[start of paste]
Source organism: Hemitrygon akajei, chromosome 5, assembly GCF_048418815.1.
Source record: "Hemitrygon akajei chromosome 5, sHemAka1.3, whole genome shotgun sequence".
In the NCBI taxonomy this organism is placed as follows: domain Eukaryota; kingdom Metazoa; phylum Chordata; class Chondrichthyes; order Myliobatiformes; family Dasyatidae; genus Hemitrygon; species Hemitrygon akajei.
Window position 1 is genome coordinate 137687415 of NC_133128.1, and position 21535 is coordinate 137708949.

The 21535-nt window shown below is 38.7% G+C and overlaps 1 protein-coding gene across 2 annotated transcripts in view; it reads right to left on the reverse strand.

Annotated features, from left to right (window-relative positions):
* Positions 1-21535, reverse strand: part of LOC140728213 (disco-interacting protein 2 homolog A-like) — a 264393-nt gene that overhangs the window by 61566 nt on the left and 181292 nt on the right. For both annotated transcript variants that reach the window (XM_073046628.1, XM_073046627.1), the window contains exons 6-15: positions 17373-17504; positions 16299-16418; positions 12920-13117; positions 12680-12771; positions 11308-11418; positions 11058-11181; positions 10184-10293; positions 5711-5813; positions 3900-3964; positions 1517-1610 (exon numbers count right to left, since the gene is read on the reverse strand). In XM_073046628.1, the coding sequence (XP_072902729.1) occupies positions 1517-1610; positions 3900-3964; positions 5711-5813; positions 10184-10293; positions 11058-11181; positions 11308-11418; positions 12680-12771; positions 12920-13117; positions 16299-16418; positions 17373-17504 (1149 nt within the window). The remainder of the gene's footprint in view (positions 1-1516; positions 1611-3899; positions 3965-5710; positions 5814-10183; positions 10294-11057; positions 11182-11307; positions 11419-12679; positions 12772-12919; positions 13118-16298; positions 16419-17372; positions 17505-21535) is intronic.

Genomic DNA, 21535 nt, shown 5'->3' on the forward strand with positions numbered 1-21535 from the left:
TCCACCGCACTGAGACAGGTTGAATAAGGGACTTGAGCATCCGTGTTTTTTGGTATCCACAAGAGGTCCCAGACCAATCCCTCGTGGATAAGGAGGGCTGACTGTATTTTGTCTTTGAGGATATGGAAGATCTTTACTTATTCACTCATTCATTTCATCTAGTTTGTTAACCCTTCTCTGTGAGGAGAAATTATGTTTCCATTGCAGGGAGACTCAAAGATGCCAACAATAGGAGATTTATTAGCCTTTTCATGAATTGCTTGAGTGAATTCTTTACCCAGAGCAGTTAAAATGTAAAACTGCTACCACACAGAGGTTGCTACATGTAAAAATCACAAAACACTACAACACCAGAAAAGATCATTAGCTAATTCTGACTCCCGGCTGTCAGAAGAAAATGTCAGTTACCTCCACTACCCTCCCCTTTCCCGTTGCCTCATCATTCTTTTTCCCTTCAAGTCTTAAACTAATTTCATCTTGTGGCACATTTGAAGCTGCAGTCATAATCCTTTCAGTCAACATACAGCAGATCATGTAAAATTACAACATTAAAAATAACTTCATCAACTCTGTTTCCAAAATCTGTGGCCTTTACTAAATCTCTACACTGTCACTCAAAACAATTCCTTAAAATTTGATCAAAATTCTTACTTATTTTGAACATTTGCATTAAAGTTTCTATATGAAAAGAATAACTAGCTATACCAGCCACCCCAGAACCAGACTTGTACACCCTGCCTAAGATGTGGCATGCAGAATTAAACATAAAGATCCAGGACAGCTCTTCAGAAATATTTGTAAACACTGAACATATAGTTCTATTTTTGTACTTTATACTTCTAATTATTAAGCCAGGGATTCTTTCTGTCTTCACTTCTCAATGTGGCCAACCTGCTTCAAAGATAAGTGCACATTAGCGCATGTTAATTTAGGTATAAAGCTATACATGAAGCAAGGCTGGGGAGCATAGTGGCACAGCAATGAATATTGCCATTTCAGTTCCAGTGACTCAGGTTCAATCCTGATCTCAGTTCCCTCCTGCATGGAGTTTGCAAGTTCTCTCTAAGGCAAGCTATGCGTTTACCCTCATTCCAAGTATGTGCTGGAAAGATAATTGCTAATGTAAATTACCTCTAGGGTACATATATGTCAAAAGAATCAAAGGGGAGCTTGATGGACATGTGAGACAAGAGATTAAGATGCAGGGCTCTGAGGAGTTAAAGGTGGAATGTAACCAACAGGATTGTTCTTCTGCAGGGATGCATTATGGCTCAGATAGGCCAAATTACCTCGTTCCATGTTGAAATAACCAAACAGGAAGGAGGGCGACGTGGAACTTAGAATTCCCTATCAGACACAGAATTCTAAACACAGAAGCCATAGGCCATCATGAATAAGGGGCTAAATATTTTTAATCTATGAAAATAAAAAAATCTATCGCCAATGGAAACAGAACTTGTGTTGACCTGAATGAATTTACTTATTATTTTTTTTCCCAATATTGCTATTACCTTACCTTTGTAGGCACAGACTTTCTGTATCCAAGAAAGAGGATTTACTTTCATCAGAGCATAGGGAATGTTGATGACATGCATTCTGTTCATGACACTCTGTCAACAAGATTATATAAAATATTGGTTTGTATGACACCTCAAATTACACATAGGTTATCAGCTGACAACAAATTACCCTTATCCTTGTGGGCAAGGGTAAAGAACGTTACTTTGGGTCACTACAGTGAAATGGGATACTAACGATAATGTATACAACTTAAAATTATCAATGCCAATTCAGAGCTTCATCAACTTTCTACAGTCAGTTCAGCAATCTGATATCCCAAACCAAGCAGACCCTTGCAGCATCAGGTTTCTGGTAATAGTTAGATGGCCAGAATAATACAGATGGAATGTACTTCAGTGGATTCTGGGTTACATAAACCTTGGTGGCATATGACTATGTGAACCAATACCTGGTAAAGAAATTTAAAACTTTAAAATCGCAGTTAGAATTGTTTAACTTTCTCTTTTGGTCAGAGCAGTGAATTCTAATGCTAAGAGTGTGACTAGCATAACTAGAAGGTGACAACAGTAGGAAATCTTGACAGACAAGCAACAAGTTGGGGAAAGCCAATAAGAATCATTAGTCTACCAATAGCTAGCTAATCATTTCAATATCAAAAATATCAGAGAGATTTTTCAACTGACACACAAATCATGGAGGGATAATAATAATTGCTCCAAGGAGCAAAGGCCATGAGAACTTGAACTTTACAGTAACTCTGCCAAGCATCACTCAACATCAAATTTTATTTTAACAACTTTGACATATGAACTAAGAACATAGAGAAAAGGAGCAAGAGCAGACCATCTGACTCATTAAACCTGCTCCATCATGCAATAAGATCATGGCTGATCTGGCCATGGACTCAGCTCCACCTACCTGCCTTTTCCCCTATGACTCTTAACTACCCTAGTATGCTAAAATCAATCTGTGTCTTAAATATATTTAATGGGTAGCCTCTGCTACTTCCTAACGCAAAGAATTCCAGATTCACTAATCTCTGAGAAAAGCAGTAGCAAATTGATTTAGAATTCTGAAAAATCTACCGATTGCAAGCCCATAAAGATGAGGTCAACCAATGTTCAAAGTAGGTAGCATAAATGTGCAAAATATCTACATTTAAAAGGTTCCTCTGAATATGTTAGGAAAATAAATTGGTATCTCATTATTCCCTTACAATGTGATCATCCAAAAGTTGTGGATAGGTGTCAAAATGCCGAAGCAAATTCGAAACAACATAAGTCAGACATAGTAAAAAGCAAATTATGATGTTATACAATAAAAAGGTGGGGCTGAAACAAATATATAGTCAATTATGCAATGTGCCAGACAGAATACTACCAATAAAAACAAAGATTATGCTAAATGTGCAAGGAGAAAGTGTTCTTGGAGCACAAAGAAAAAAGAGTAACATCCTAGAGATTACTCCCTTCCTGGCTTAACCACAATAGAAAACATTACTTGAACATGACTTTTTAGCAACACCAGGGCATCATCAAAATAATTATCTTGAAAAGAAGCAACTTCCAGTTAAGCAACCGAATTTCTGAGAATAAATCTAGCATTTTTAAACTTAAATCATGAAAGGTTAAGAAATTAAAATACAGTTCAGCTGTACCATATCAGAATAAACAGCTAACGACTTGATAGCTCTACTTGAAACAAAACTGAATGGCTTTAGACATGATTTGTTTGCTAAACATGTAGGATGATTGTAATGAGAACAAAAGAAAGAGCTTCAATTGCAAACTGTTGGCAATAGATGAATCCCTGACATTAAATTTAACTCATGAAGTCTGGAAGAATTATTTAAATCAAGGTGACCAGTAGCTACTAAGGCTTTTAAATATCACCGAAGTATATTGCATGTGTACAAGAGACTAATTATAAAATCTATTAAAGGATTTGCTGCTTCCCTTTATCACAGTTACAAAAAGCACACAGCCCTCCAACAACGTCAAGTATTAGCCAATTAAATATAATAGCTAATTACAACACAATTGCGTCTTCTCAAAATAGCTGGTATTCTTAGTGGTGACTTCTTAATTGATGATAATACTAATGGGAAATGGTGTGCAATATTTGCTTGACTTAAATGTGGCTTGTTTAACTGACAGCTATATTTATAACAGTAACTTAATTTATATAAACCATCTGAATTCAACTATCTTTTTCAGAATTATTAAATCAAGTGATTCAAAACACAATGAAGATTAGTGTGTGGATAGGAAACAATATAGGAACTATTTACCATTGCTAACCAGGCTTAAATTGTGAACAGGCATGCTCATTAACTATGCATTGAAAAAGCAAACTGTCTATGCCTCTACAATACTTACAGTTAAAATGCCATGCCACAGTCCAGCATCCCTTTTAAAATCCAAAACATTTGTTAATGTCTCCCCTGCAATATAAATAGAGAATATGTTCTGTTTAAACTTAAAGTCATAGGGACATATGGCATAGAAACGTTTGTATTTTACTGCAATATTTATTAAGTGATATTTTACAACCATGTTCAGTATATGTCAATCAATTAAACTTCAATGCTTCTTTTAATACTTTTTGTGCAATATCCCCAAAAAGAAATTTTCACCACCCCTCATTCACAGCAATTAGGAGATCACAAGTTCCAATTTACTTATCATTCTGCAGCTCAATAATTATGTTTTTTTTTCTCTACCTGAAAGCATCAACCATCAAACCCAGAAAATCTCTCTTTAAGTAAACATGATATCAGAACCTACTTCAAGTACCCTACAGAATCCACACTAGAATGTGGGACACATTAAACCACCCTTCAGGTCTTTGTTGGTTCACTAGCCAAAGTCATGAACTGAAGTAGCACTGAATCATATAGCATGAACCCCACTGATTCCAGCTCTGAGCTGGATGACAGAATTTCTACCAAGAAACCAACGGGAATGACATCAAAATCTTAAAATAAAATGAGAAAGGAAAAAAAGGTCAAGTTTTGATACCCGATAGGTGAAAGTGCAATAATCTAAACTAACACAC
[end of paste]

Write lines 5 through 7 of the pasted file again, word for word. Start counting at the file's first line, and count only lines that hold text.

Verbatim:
The 21535-nt window shown below is 38.7% G+C and overlaps 1 protein-coding gene across 2 annotated transcripts in view; it reads right to left on the reverse strand.

Annotated features, from left to right (window-relative positions):
* Positions 1-21535, reverse strand: part of LOC140728213 (disco-interacting protein 2 homolog A-like) — a 264393-nt gene that overhangs the window by 61566 nt on the left and 181292 nt on the right. For both annotated transcript variants that reach the window (XM_073046628.1, XM_073046627.1), the window contains exons 6-15: positions 17373-17504; positions 16299-16418; positions 12920-13117; positions 12680-12771; positions 11308-11418; positions 11058-11181; positions 10184-10293; positions 5711-5813; positions 3900-3964; positions 1517-1610 (exon numbers count right to left, since the gene is read on the reverse strand). In XM_073046628.1, the coding sequence (XP_072902729.1) occupies positions 1517-1610; positions 3900-3964; positions 5711-5813; positions 10184-10293; positions 11058-11181; positions 11308-11418; positions 12680-12771; positions 12920-13117; positions 16299-16418; positions 17373-17504 (1149 nt within the window). The remainder of the gene's footprint in view (positions 1-1516; positions 1611-3899; positions 3965-5710; positions 5814-10183; positions 10294-11057; positions 11182-11307; positions 11419-12679; positions 12772-12919; positions 13118-16298; positions 16419-17372; positions 17505-21535) is intronic.